Tanzania: Key US Congress members raise concerns about elections and treatment of US investors
The ranking Democratic and Republican members of the U.S. House Subcommittee on Africa are packing a resolution urging the government of Tanzania to respect human and economic rights and to conduct free and fair elections on October 28.
House Resolution 1120 – sponsored by California Democrat Karen Bass, who chairs the subcommittee, and the ranking Republican, Chris Smith from New Jersey – reflects growing concern over political and economic developments in Tanzania by members of Congress who follow Africa.
Since the election in 2015 of President John Magufuli, the resolution states, “Tanzania has adopted and enforced multiple repressive laws that restrict freedom of the press, and of expression, assembly, and association.”
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Citing reports of corruption and harassment of U.S. companies operating in Tanzania, the resolution criticizes the government’s “lack of respect for contracts and business operations that threaten future U.S. businesses investment and trade partnerships.”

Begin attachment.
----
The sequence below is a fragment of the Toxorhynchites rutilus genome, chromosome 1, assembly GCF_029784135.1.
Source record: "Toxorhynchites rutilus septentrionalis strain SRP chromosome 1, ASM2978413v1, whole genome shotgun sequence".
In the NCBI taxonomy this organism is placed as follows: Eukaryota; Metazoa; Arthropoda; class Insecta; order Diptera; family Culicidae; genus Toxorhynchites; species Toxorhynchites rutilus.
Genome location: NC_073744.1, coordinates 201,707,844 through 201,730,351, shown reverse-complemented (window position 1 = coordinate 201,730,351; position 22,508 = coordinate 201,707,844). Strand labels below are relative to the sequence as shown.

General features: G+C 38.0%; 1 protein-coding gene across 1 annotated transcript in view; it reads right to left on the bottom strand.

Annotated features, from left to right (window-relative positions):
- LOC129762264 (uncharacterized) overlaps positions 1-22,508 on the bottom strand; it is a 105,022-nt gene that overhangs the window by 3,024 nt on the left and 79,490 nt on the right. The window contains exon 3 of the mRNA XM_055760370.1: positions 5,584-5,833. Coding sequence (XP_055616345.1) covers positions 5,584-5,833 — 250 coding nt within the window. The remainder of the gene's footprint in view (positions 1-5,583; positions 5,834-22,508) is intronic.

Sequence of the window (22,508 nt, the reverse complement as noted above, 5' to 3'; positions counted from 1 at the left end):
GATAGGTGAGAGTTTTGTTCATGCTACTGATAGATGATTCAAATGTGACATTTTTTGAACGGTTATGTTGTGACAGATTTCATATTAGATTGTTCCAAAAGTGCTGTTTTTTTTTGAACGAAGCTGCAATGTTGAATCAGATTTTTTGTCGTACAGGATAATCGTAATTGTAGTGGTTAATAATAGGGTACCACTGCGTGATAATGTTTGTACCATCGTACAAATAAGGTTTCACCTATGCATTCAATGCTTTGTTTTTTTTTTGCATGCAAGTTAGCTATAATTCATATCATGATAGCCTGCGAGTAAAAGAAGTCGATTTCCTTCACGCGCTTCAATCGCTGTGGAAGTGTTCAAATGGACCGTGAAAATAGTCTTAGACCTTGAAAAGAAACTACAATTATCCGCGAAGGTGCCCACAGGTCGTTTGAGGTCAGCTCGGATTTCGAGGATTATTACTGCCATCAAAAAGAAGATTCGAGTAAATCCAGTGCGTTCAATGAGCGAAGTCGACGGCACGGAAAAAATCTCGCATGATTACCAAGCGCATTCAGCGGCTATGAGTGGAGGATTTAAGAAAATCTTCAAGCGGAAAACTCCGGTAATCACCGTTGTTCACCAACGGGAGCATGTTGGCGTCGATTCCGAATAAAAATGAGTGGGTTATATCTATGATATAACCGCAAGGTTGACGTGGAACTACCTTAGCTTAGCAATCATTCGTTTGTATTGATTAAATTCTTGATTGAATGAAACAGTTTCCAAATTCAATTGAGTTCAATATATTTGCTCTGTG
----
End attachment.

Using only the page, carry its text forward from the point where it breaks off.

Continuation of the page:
Protection of U.S. investor rights is an issue that enjoys bipartisan support, and there are several U.S. commercial disputes in the country at this time. But the driver behind this Congressional expression of concern is the government’s nearly four-year dispute with Symbion Power, centered on the breach of a 15-year power purchasing agreement for the Ubungo power plant.
Symbion is a New York-based independent power producer that develops and operates projects in several African countries and has operated in the Middle East and Asia as well.
Former President Barack Obama launched his Power Africa Initiative at the Ubungo power plant in 2013. Power Africa has continued to enjoy the support of the Trump administration and has been further enhanced by the launch of Prosper Africa, and the establishment of the U.S. Development Finance Corporation.
In June, a letter submitted on behalf of Symbion under the annual eligibility review process of the African Growth and Opportunity Act (Agoa), said the contract abrogation by the Tanzanian government “was taken without cause nor compensation and despite good-faith efforts by the company to seek a mutually agreed to solution.”
In the submission to the Office of the United States Trade Representative, Symbion requested that the agency “critically consider whether the Government of Tanzania is meeting the criteria to remain an Agoa beneficiary country, and what benchmarks need to be set to assure compliance with these unilateral trade preferences.”
According to the Symbion letter, commercial disputes with U.S. companies could jeopardize Tanzania’s continued eligibility to export duty-free apparel to the U.S. under Agoa. Recently, apparel exports to the U.S. totalled near $40 million, supporting thousands of Tanzanian jobs.